Single-photon Emission from an Acoustically-driven Lateral Light-emitting Diode


Title: Single-photon Emission from an Acoustically-driven Lateral Light-emitting Diode


Single-photon sources are essential building blocks in quantum photonic networks, where quantummechanical properties of photons are utilised to achieve quantum technologies such as quantum cryptography and quantum computing. Most conventional solid-state single-photon sources are based on single emitters such as self-assembled quantum dots, which are created at random locations and require spectral filtering. These issues hinder the integration of a single-photon source into a scaleable photonic quantum network for applications such as on-chip photonic quantum processors. In this work, using only regular lithography techniques on a conventional GaAs quantum well, we realise an electrically triggered single-photon source with a GHz repetition rate and without the need for spectral filtering. In this device, a single electron is carried in the potential minimum of a surface acoustic wave (SAW) and is transported to a region of holes to form an exciton. The exciton then decays and creates a single photon in a lifetime of ∼ 100 ps. This SAW-driven electroluminescence (EL) yields photon antibunching with the second-order correlation function g (2)(0) = 0.39 ± 0.05, which satisfies the common criterion for a single-photon source g (2)(0) < 0.5. Furthermore, we estimate that if a photon detector receives a SAW-driven EL signal within one SAW period, this signal has a 79%–90% chance of being a single photon. This work shows that a single-photon source can be made by combining single-electron transport and a lateral n-i-p junction. This approach makes it possible to create multiple synchronised single-photon sources at chosen positions with photon energy determined by quantum-well thickness. Compared with conventional quantum-dot-based single-photon sources, this device may be more suitable for an on-chip integrated photonic quantum network. On the other hand, our technique may also be used to convert an electron-spin state into a photonic state (flying qubit) to achieve a more scalabe quantum computing network.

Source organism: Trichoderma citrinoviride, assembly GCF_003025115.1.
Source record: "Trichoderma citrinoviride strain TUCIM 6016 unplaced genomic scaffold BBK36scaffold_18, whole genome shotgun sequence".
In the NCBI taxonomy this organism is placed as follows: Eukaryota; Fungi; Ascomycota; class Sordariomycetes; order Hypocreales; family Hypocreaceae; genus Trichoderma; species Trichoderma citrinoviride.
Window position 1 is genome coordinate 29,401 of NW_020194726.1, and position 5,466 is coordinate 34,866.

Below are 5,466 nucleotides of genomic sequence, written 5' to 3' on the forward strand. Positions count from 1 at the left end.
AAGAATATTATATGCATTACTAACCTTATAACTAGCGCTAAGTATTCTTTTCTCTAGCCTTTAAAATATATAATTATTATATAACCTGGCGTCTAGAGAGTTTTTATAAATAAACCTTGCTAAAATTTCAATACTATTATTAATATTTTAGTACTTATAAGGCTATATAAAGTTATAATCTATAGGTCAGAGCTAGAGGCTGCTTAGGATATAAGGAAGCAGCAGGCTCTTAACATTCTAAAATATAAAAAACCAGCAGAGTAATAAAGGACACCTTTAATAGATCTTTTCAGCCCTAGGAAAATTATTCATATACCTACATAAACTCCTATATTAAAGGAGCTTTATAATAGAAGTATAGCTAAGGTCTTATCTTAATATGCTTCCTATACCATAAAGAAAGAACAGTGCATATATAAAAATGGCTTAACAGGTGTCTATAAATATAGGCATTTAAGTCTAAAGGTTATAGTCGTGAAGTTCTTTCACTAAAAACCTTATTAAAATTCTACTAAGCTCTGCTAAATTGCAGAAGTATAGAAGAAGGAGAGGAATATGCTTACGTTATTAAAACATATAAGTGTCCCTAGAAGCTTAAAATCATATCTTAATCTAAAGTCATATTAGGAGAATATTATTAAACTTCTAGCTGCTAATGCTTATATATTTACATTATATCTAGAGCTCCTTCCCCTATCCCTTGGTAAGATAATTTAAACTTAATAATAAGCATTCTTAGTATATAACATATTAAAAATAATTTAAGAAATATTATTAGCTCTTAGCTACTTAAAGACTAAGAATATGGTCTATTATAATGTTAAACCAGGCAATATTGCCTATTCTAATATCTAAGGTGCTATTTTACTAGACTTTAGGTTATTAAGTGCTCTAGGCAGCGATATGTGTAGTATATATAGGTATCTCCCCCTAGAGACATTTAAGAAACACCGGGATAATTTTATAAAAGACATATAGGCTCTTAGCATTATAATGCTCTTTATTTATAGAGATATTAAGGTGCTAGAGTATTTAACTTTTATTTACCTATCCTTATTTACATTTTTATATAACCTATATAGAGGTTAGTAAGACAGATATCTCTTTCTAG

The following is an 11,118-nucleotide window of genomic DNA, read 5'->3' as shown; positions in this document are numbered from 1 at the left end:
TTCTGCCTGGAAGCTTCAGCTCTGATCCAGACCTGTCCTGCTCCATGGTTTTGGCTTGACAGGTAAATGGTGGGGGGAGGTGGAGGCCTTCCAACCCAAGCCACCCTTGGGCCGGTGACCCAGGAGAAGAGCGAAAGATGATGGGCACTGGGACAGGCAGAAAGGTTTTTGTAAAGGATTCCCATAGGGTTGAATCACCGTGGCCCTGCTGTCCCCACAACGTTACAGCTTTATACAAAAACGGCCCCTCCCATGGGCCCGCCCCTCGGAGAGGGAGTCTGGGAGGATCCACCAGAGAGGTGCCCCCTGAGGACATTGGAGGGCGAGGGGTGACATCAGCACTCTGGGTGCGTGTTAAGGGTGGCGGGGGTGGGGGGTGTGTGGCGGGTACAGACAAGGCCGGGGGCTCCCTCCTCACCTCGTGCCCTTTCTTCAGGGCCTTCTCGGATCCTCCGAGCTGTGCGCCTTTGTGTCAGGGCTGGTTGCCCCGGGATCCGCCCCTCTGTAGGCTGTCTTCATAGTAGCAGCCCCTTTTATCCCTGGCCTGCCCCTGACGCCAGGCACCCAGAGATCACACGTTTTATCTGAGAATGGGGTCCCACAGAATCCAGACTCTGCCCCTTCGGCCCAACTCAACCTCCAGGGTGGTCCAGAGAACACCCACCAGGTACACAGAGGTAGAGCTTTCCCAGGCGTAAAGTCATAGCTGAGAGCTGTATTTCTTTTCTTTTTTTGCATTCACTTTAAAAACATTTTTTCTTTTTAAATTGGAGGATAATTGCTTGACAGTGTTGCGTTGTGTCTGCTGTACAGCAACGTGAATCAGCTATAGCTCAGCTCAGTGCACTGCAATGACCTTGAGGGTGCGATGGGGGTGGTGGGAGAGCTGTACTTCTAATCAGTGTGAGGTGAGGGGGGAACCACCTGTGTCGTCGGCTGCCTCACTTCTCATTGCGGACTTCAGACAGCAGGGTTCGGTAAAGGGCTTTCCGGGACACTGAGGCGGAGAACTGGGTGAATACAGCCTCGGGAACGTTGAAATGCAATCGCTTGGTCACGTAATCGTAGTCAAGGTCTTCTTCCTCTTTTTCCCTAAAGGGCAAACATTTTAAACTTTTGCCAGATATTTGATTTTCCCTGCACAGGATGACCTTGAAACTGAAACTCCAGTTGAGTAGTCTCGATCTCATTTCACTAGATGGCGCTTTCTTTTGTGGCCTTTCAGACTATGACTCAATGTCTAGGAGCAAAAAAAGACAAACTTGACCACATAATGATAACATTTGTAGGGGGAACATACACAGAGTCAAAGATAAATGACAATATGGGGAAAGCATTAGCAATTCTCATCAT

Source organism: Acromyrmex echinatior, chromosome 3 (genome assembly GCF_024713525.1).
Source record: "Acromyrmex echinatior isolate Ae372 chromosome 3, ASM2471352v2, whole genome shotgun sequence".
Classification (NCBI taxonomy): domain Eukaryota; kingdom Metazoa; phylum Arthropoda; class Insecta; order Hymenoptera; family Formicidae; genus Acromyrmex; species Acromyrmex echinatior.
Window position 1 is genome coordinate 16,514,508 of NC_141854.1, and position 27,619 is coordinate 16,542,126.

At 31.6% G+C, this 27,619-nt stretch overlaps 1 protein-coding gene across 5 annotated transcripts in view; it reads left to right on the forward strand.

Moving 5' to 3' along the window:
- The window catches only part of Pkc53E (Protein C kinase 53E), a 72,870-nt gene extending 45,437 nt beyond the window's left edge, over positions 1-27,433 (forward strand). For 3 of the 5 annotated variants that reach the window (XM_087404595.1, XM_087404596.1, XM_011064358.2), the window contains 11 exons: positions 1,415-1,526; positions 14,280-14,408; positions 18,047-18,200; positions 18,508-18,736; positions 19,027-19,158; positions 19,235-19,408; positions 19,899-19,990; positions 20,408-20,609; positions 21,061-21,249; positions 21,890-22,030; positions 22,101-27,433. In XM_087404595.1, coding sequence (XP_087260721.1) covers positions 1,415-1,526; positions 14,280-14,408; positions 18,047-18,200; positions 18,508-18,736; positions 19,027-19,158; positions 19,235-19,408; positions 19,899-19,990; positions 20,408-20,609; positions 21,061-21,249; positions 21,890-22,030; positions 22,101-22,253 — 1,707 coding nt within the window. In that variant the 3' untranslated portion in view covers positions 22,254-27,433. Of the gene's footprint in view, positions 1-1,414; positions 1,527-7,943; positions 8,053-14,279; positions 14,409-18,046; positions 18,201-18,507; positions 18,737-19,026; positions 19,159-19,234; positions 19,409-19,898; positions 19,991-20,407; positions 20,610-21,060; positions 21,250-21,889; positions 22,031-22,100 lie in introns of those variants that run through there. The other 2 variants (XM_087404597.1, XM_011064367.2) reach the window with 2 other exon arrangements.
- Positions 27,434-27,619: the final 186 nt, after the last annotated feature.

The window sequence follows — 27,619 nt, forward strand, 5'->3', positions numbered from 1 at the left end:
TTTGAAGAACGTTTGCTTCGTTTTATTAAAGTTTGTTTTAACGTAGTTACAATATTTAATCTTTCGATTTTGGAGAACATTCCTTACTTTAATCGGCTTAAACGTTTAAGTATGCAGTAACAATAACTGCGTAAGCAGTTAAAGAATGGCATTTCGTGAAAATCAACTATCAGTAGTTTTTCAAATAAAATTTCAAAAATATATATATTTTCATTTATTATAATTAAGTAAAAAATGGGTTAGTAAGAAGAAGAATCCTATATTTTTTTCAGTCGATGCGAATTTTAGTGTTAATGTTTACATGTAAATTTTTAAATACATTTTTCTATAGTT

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T.-K. Hsiao, A. Rubino, Y. Chung, S.-K. Son, H. Hou, J. Pedr´os, A. Nasir, G. Ethier-Majcher, M. J. Stanley, ´ R. T. Phillips, T. A. Mitchell, J. P. Griffiths, I. Farrer, D. A. Ritchie, and C. J. B. Ford, Single-photon Emission from an Acoustically-driven Lateral Light-emitting Diode. Under review. Preprint arXiv:1901.03464